SMART Total Hip

A superior alternative to traditional total hip replacement

The U.S. sees over 300,000 cases of hip replacement surgery each year, making it one of the most common procedures in the country.

However, traditional total hip replacements run the risk of postoperative hip dislocation, nerve damage, fractures, and other complications.

These risks led to Dr. Vladimir Alexander to develop the SMART Total Hip Replacement procedure, which ultimately helps reduce the risk associated with hip replacement surgery.

SMART total hip replacement surgery is proven to reduce pain and restore mobility. It can also prevent worsening chronic or degenerative conditions and add years of happy, active living to a patient's life.

An overview of SMART total hip replacement surgery

In a traditional total hip replacement procedure, a surgeon uses either Standard Posterior Approach (a medium or large incision on the buttocks), or Direct Anterior Approach (a more extensive incision through the front of the leg).

After making the incision, the surgeon typically removes the ball and socket from the damaged joint and replaces them with prosthetics made from metal, plastic or ceramic.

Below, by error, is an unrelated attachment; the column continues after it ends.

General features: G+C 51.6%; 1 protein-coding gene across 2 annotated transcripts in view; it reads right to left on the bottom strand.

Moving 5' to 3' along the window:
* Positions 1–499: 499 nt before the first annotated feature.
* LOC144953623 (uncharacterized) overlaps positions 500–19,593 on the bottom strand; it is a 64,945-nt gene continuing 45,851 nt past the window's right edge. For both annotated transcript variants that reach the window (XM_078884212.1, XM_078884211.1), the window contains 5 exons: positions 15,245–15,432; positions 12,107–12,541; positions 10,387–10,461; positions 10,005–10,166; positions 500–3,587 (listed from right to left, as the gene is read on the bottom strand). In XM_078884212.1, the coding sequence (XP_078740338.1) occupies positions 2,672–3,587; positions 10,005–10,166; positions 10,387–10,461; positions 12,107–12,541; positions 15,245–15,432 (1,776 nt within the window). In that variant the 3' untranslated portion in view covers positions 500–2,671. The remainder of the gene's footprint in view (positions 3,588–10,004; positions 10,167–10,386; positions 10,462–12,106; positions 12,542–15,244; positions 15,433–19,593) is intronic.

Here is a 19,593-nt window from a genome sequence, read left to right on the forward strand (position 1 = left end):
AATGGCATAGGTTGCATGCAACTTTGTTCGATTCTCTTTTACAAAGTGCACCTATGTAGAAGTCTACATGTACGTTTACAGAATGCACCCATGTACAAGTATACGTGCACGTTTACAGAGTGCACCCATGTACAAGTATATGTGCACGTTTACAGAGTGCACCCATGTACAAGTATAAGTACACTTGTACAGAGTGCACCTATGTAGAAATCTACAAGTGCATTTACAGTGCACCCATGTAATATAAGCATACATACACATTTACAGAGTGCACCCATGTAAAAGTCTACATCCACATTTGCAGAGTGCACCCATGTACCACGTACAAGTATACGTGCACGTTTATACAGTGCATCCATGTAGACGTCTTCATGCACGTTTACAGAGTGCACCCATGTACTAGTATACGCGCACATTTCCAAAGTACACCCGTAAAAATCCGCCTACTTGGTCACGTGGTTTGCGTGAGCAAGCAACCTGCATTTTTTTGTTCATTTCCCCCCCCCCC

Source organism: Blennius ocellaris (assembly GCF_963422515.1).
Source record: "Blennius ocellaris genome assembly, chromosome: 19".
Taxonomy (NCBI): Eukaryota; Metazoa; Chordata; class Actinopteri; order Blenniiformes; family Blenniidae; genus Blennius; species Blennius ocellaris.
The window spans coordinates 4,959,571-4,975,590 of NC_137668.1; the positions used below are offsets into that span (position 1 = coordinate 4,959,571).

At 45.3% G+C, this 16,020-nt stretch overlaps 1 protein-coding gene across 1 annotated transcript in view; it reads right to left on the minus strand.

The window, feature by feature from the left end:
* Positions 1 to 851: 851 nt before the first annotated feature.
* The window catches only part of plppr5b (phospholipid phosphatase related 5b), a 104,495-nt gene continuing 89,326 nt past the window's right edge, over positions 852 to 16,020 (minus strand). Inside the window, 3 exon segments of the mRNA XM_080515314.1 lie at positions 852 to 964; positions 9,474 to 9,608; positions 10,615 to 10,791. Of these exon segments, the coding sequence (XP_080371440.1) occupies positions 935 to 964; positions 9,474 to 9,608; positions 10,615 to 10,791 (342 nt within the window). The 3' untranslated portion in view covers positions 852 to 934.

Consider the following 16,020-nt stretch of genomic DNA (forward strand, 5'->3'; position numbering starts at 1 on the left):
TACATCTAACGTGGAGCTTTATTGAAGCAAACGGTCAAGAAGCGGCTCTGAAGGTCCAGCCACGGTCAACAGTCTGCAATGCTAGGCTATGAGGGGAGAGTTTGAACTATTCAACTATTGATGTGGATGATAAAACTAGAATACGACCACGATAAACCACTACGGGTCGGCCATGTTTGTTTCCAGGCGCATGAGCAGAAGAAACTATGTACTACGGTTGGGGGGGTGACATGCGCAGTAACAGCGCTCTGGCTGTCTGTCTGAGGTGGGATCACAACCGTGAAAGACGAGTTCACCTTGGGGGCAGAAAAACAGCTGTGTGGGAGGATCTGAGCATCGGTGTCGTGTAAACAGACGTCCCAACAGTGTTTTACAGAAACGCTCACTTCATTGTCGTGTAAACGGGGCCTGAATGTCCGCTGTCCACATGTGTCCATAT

How SMART total hip replacement surgery works

The SMART Total Hip Technique with DCC (Direct Capsular Closure) allows optimal exposure to the hip, with several key steps that create a safe and stable approach with far less potential complications when compared to a standard Posterior Approach or a Direct Anterior Approach (DAA).

“The smart total hip replacement is a procedure that’s been developed over the years of my practice in orthopaedic surgery,” Alexander Orthopaedic founder Dr. Vladimir Alexander said. “It’s a semi-posterior approach that’s done from the side of the patient, and it’s done in a manner in which we can reduce the risks of postoperative complications like postoperative dislocation, a major concern in traditional hip replacements.”

This approach allows the surgeon to directly see the area of operation, meaning that there's no need for fluoroscopy, X-ray, or a special operating room table during this procedure.

This technique recreates the natural closure of the joint capsule which makes the results superior and the risks & complications significantly decreased when compared to all other approaches.

With a higher success rate and lower complication rate than all other hip replacement techniques combined, our results speak for themselves.

What conditions do SMART total hip replacement procedures treat?